fghanistan remains a quagmire. The landlocked nation is bleeding for close to two decades and no end is in sight to the killings; and the scenario progressively worsening. President Ashraf Ghani’s first term in office ended and he is seeking a second term through the twice-postponed elections, now scheduled for September 28. Chaos reigns the hapless nation, and power plays are one too many.
The hopes raised in some quarters about a truce between the US and the Taliban fighters, with the Afghan government too standing by it, have been dashed. President Trump abruptly cancelled the scheduled talks with the religiously motivated Taliban after he found there was no end to the replay of violence and killings. His question to the Taliban: ‘If you cannot promise peace before the talks, how can you ensure that after the talks and signing of an agreement peace will prevail?’ A promise that Taliban expected from the talks was a partial withdrawal of US troops from Afghanistan. The US troops remained there in strength since 2001. This, after the Al Qaeda attacks on key installations in the US in September 2001 led to ouster of the Taliban from power and installation of a pro-US government.
With concerted US efforts, democracy had been given a chance to sprout in the mountainous nation. That does not quite seem to have worked. Warlords kept calling much of the shots even as a suave and resolute Hamid Karzai ruled the nation as President. His writ often failed to extend beyond Kabul. Some terrorist modules like the Al Qaeda were destroyed or driven out, though, with US help. In a nation where schooling itself is a far cry and a gun-culture existed among the physically well-endowed Pashtoons and other tribes, a social set-up of a different kind existed. What however kept the show going even in these times was cultivation and trading of narcotics through dubious international channels which fetched big money. Even the US played along with this scenario as it needed to plough back the huge money it kept spending for its troop deployment in the landlocked nation.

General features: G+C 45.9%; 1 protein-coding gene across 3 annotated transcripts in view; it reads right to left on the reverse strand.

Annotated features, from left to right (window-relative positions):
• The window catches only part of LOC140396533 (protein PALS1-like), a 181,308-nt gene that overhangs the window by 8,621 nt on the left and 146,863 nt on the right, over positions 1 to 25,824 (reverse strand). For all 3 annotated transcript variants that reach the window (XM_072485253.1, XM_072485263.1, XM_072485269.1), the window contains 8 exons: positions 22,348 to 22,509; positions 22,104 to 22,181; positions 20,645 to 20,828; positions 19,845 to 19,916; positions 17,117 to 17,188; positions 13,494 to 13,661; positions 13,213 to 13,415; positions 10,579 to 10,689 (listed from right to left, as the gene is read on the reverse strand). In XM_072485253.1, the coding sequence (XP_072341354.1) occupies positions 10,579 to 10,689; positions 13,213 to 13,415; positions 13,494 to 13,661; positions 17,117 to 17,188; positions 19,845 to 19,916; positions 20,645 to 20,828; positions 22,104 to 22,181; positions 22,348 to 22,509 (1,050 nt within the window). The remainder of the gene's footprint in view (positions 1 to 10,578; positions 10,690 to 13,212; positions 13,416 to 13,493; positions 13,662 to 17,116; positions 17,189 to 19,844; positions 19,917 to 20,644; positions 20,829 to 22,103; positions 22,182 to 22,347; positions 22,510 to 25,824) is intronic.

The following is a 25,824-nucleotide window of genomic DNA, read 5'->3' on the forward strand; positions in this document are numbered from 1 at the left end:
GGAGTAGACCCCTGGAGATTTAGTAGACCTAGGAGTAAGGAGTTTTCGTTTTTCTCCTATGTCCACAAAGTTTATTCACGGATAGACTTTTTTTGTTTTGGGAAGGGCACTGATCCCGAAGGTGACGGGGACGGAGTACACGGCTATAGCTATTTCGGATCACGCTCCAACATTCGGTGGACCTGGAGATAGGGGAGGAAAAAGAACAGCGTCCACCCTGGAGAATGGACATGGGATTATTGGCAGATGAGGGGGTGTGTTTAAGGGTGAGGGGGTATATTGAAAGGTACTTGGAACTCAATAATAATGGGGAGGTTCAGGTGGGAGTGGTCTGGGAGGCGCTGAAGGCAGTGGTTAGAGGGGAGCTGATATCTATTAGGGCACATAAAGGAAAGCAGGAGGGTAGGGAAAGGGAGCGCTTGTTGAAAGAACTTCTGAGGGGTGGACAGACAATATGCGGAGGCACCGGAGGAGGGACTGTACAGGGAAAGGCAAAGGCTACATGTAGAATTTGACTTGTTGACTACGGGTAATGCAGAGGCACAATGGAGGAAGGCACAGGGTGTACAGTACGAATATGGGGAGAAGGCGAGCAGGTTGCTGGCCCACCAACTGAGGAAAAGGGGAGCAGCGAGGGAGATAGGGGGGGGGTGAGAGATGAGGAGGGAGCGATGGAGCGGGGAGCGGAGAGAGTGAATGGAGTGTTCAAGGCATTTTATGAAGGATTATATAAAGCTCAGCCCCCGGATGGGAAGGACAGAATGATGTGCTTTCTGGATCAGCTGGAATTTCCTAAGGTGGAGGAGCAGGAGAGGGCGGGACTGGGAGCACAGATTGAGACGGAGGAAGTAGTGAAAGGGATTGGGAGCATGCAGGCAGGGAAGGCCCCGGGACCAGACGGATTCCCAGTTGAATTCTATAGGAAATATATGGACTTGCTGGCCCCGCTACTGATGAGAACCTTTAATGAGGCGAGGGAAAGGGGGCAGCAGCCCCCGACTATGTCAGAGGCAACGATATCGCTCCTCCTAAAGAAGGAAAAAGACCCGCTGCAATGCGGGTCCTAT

Taliban itself remains split, one side getting material support from Pakistan, which is not comfortable with a stable Afghanistan. With Russia having annexed Afghanistan at one time, the US sent in its agents like Osama bin Laden to drive out the Communists. In later years, Bin Laden turned the tables on Americans.
The Afghan Taliban is insisting that the US domination of Afghanistan must end – for the militants to re-seize the land and run it on their brand of religiosity. That could take the nation back to the era of cultural and religious overdrive marked by razing of Buddhist statues and places of worship. Under the draft agreement which Trump planned to sign now, some 5,000 more of the roughly 15,000 US troops were to be withdrawn from Afghanistan. A tame presence of US troops in Afghanistan will be invitation to more trouble and a more aggravation of the scenario there. Taliban now controls more territory than it ever did in the past, meaning that its influence is spreading.
Ashraf Ghani as president, after rule by Hamid Karzai for 13 years from end 2001, did not help change Afganistan for the better. Karzai, who had his education in India and edged closer to both India and the US as president, did a good job to the extent possible; and he’s still around to guide the people but has very little clout. Ashraf Ghani started his tenure with an attempt to turn the clock back in terms of regional relations. He attempted to cozy up to the Pakistani generals who were bent on fishing in troubled waters. For a time, he tried to build bridges with the Pakistani political establishment too in the hope that this would help restore peace in Afghanistan. He also slow-pedaled Afghanistan’s engagements with India. This energized the Taliban further, and the militants kept playing mayhem with life there.
Experience left Ashraf Ghani a bit chastened. But, Afghanistan is today in a stage of no return to normalcy. It has become a stage for both regional and international power play. The US too is at serious fault. George Bush junior, as President, sent in troops to Afghanistan and toppled the Taliban government; but he left the job unfinished and quickly shifted focus to Iraq, to unseat Saddam Hussein from power. Now, how the present US president handles the scenario is worth a watch. India is hoping against hope that the US troops will remain in strength in Afghanistan for more time as that may be the last bulwark against international Islamists who dream of taking over this part of the world. From Indonesia to Africa is a Moslem dominated world where India stands isolated.